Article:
Back to school

Back to school

Hillel's hardworking honcho

When Ely Allen was a student at Fairleigh Dickinson University, a Chabad Lubavitch rabbi asked him to help recruit students for Jewish events on campus.

“Why would I want to do that?” asked Allen. He had grown up in a traditional Jewish home. His parents, originally from Egypt, had met in Jersey City. After 12 years of Orthodox day schools, “I was sick of it. I didn’t want to be observant any more. I didn’t want to be Jewish any more.”

The Chabad rabbi and his colleagues persevered. “Through their kindness and teaching, I became re-observant,” he recalls.

Now, it is Allen who brings Judaism, kindness, and teaching to the FDU Teaneck campus – as well as those of William Paterson University, Bergen Community College (BCC), and Ramapo College of New Jersey – in his capacity as the director, and only staffer, of the Hillel of Northern New Jersey.

Rabbi Ely Allen

Allen is beginning his 11th year in that position. Since his undergraduate days, he has studied in Israel; taught for nearly two decades at the Bergen County High School of Jewish Studies; led services at the Sephardic minyan in Englewood; and studied at Yeshiva University, where he received rabbinic ordination.

“I think he’s awesome,” says Melissa Brown, who graduated from William Paterson University, where she served as as Hillel treasurer. A native of Parsippany, she majored in business and marketing, with a minor in studio art. She is starting work as a nursery school teacher at the Glen Rock Jewish Center.

“He’s very relatable. He doesn’t push, he just lets you go at your own pace,” she says of his approach to Judaism.

Four campuses keep Allen busy. He tries to visit each one each week, one day per campus.

All told, he estimates that the four schools have 2,000 Jewish students. “There are a thousand at BCC, but the majority are working full time. We’re in touch with about 400 to 500 students between e-mails and Facebook groups, and the students I’m in touch with,” he says.

That’s a fraction of that of Rutgers. Rutgers Hillel, however, has a full staff, including rabbis and fundraisers and program officers, and a building. Allen has only himself and an office at the Jewish Federation of Northern New Jersey. The federation provides the bulk of his funding; many area rabbis chip in as well. And he is working to build a board of supporters.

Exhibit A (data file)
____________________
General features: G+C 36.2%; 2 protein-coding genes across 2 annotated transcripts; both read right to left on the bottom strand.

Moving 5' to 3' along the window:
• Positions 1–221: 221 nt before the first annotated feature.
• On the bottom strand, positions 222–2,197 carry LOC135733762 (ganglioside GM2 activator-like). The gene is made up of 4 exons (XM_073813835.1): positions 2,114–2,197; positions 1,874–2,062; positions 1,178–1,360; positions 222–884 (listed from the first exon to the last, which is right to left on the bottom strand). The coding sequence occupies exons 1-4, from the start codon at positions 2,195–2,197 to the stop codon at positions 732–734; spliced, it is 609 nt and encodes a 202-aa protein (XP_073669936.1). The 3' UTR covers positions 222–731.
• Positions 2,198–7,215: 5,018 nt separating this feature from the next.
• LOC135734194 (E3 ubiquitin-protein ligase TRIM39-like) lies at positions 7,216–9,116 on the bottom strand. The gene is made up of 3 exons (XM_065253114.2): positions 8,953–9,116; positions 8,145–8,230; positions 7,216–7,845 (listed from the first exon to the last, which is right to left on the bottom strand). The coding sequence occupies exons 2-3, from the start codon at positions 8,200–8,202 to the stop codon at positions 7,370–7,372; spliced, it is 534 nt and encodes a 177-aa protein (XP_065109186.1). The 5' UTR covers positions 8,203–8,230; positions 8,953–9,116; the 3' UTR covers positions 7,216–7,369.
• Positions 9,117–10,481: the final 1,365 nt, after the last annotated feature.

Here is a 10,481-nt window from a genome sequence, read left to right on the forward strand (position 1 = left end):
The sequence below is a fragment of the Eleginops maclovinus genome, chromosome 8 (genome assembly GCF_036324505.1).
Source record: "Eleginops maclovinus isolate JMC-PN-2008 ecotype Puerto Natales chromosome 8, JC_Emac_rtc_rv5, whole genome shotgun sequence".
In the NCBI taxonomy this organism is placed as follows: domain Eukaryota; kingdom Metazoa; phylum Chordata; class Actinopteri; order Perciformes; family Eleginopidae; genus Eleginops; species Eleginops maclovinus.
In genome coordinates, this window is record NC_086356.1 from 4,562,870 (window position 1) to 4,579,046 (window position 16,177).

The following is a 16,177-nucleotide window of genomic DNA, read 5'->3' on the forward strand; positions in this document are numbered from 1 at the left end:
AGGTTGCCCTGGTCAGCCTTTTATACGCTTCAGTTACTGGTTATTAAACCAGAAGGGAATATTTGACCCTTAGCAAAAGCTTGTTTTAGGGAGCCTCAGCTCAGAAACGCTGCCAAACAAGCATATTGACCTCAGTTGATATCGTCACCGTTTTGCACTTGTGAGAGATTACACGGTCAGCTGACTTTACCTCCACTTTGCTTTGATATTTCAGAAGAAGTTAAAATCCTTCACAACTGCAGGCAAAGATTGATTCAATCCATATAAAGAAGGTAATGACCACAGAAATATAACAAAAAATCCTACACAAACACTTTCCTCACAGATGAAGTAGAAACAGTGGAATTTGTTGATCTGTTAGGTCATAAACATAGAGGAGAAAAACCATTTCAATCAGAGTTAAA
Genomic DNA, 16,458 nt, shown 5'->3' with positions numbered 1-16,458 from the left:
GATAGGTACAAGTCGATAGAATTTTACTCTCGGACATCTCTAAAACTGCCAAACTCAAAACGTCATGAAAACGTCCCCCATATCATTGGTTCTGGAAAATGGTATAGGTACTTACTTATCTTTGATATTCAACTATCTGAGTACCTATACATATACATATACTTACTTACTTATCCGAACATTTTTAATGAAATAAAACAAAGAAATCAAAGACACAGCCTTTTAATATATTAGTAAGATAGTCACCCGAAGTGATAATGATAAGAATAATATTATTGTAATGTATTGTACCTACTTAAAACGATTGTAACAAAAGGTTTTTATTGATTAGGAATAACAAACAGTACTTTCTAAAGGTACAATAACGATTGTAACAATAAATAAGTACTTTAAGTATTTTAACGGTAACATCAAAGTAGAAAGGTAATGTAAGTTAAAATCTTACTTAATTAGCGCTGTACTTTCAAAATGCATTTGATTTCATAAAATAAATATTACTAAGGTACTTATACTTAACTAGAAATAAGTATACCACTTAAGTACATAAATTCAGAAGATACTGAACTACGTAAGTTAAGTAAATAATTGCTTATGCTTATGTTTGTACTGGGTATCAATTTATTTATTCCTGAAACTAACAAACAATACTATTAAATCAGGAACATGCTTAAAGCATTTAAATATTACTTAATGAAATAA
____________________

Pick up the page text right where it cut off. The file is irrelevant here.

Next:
A few years back, the national Hillel office stopped its annual $13,000 contribution to Allen’s program. That forced him to cut back on large, multi-campus events such as a Matisyahu concert at the YJCC.

“The biggest challenges we have are money and resources,” says Lauri Bader, co-chair of the federation’s Hillel committee. “Ely runs his programs on four campuses on a shoestring budget. He does the best he can with the money he has, but he’s very limited.”

Allen’s limits in time and staff do not extend to his personal commitment. “We try to create unique meaningful Jewish experiences for each student. We try to cater to the needs of each individual,” he says.

One of the highlights of the Hillel calendar, according to students, are the monthly shabbatons he hosts at his Bergenfield home, where he hosts dozens of students for Sabbath services and meals.

Hillel brings students into the community, drawing in volunteers monthly to work with the Yachad program for people with special needs. It brings volunteers to help with federation’s Super Sunday phonathon. And it holds Sukkah and Passover programs with the elderly.

Then there are the programs on campus.

Michael Chananie is entering his senior year at Ramapo College and is co-president of the school’s Hillel chapter. He is proud of expanding the Shabbat dinner program on campus. “Last year we had it about once month. This year, we’re going to have a lot more,” he said.

The dinners attract 15 to 20 students, Chananie said.

The Hillel programs have brought Rabbi Joel Mosbacher from nearby Cong. Beth Haverim Shir Shalom to campus. They have sponsored programs with the college’s Center for Holocaust and Genocide Studies. And they have had events such as a cupcake decorating contest, where Allen brought in cupcakes and the students were challenged to decorate them Jewishly.

To recruit students, “We do club fairs, have posters around campus, we reach out on Facebook,” said Chananie.

The Ramapo student is happy with the results of his Hillel involvement. “I met a lot of new people. I made a lot of friends. I met my girlfriend.

“I got my Birthright trip to Israel through the organization. It’s been a chance for leadership experience as well,” he said.

As for Allen, he loves his job.

“It’s a very fulfilling place for me. That I can really help someone out every day, inspire someone who needs help. I have a lot of gratitude to God and all the people that help out that I’m able to do something meaningful every day.”

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